CompuSave Corp., the struggling Irvine video shopping-system maker, said Monday that it lost more than $1.3 million in its third quarter and that revenue fell to just $235,890--providing yet more evidence of the company's persistent financial problems.
The company lost its last major client during the quarter, which ended Feb. 28. Because the company has not published results for the year-ago quarter, a comparison to last year's performance was not available.
However, according to filings with the U.S. Securities and Exchange Commission, CompuSave lost $10.3 million between its inception in May, 1983, and Nov. 30, 1985. With the latest filing, reported losses now total $11.6 million.
Once a promising electronic discount retailer with a novel computerized video-shopping machine, CompuSave has fallen on hard, and worsening, times in the last six months.
Change in Plans
CompuSave's original business plan called for the company to sell its machines to supermarkets and convenience stores for the shopping convenience of their customers.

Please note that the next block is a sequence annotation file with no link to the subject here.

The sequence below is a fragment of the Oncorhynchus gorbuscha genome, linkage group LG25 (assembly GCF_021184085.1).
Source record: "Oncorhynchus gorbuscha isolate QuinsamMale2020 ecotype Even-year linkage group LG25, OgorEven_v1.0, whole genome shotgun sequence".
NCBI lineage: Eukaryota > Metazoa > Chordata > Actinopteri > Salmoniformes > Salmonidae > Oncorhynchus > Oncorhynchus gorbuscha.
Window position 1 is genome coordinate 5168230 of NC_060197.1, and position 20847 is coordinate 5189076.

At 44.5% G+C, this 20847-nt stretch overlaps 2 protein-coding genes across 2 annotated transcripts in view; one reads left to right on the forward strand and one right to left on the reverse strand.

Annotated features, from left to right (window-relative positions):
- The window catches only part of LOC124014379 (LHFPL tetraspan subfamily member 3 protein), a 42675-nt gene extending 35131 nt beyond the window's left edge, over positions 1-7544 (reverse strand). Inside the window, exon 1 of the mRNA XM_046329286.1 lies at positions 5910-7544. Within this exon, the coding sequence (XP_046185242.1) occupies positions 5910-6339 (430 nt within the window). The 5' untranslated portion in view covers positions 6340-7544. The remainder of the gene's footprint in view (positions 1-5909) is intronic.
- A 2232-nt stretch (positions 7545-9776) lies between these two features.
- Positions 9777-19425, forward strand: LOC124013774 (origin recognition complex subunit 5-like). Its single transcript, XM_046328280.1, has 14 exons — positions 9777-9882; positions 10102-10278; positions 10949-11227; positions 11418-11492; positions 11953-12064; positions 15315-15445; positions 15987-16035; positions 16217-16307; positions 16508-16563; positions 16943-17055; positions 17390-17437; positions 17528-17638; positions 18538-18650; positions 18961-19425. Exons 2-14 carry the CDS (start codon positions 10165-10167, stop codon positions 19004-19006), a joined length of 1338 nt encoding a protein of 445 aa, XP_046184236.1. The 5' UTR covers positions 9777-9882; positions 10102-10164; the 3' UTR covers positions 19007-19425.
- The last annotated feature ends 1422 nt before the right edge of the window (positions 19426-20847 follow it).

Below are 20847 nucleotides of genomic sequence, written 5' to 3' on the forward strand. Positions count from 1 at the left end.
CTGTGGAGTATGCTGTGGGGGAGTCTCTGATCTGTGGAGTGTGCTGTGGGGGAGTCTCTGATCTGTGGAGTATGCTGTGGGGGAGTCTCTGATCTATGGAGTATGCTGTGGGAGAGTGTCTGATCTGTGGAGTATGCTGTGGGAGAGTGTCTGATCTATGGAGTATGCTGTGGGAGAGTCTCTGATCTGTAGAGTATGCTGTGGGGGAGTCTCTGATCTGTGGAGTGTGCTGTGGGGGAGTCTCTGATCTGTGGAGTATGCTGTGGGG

However, in December, after its retailing operations failed to attract customers, the company closed its sales business and attempted to convert its machines to video advertising devices for do-it-yourself stores.
Last month, CompuSave's major customer for the advertising devices--MarketDisc Corp. of Newport Beach--canceled its contract, citing alleged breach of obligations. At the same time, CompuSave said it would be unable to pay its preferred stock dividend due this month.
Despite the setbacks, CompuSave officials said last week that they intend to go ahead with a rights offering that could raise as much as $5 million. Officials said the company needs the money to repay its mounting debts and start a new line of business.